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As humanity expands, urbanization of natural habitats can stress ecosystems. Fragmentation and habitat degradation greatly affect the interactions of populations within communities. In the event that urbanization excludes larger predators, herbivory may proceed unchecked. We purposed this research with determining how urbanization alters the amount of damage inflicted on trees by herbivores. We examined the leaves of Acer sp. and Quercus sp. for evidence of herbivore damage at two locations on the UNG Gainesville campus. We chose trees and branches at random and scored a minimum of 20 leaves before moving to the next tree or branch. We used contingency tables and x2 tests to determine the significance of any differences. Although data implied little difference in the frequency of damage in general, they showed significant differences in the prevalence of each individual type of damage between sites. We observed more instances of mining and scraping at the Tumbling Creek reserve, while hole feeding, margin feeding, skeletonization, and oviposition tended to manifest mostly within the campus hub. This study suggests that the trees’ proximity to more urbanized areas has little bearing on the frequency of damage; however, it greatly influences the occurrence of individual damage types.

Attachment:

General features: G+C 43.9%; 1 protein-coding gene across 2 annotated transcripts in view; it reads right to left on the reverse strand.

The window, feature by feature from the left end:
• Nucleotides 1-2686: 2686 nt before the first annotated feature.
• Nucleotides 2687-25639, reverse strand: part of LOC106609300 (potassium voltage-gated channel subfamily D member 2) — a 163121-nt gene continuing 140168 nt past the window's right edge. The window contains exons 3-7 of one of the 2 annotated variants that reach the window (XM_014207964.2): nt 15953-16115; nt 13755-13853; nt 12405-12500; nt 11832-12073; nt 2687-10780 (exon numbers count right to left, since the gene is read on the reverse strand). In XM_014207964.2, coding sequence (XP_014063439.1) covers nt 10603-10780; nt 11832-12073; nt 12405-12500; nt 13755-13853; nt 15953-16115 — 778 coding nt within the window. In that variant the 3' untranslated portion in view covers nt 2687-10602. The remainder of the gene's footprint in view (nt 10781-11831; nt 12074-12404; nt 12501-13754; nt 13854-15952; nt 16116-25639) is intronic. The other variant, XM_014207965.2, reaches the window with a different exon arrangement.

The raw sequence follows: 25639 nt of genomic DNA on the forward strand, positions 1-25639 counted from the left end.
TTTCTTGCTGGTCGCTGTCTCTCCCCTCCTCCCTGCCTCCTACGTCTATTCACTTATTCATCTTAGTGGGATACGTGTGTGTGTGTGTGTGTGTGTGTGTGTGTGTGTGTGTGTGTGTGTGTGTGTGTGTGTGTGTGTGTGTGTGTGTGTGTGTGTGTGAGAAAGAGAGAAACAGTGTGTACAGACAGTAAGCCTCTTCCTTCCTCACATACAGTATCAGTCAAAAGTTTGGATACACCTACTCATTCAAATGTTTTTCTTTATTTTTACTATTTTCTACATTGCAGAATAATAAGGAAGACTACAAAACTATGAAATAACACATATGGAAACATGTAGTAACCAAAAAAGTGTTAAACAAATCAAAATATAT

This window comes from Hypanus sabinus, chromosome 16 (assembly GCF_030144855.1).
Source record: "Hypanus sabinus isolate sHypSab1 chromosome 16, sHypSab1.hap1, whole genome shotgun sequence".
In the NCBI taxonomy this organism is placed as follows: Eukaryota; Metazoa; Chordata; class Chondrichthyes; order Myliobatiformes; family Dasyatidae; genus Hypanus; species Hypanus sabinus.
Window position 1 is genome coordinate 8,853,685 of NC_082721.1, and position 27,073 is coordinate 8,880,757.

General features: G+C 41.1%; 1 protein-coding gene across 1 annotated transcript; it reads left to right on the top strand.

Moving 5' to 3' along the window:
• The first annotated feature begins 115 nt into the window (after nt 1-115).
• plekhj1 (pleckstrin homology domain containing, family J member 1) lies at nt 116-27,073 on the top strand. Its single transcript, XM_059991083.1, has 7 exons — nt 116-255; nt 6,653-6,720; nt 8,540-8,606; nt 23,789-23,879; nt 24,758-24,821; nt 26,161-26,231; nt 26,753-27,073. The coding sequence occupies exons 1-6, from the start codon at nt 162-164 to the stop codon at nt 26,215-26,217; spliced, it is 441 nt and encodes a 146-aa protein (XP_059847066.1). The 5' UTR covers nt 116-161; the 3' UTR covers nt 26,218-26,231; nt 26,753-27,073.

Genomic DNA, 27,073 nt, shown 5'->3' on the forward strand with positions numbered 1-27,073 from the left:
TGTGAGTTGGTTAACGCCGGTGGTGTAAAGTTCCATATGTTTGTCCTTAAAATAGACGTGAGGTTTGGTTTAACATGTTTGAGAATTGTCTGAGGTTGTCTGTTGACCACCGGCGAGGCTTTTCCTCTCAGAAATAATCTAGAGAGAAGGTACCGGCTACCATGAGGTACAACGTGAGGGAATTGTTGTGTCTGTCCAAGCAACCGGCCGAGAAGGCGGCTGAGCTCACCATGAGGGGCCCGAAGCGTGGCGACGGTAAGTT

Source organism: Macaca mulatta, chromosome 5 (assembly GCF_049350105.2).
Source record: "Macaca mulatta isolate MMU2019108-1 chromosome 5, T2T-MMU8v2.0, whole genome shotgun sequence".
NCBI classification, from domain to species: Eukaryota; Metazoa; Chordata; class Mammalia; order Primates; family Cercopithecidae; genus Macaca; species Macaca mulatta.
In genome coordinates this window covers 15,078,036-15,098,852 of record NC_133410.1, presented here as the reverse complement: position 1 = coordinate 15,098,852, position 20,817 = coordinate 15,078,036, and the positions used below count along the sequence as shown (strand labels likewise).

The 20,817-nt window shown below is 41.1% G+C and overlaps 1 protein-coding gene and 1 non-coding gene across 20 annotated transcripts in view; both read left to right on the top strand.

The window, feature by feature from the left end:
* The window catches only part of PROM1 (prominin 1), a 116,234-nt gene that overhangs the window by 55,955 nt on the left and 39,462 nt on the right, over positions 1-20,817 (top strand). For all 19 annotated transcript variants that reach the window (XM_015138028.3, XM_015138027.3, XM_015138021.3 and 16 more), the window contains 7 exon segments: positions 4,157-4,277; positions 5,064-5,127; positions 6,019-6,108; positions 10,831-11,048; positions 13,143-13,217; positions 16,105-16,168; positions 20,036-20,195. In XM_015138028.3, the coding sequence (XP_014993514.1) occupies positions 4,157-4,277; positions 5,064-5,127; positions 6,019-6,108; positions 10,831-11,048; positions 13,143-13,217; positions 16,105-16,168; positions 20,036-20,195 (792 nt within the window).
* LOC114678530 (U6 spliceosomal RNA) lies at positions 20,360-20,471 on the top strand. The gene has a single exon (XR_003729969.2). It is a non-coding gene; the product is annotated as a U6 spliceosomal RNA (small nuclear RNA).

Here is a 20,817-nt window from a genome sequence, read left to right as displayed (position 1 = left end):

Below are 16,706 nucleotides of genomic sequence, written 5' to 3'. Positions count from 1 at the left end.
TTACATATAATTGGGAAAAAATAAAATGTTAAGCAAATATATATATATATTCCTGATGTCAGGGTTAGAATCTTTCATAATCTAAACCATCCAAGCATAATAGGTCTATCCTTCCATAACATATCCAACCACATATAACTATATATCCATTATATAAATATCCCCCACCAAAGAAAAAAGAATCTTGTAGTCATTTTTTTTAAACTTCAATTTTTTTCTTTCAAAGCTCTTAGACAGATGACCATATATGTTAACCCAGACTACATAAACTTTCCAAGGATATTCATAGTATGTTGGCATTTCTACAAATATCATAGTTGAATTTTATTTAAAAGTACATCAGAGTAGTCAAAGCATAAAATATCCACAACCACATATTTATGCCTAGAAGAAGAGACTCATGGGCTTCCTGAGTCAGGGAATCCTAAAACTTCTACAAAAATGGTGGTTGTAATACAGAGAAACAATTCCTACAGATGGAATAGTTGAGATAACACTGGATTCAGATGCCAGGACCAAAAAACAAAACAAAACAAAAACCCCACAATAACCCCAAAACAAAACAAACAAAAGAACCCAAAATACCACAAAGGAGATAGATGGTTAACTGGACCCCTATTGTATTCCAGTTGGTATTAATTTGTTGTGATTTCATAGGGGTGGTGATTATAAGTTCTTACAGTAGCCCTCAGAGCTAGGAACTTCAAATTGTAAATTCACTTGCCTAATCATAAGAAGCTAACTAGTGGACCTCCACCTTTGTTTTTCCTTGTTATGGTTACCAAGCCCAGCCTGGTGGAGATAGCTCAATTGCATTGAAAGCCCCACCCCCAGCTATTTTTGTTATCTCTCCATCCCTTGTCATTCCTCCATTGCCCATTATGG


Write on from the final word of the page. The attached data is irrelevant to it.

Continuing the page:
Keywords: Herbivory, Urbanization, Leaf, Acer, Quercus, Trophic Interactions, Herbivore


File nameDate UploadedVisibilityFile size
19 Jul 2022
2.3 MB



  • Subject
    • Biology

  • Institution
    • Gainesville

  • Event location
    • Library Technology Center 3rd Floor Common Area

  • Event date
    • 24 March 2017

  • Date submitted

    19 July 2022

  • Additional information
    • Acknowledgements:

      Evan Lampert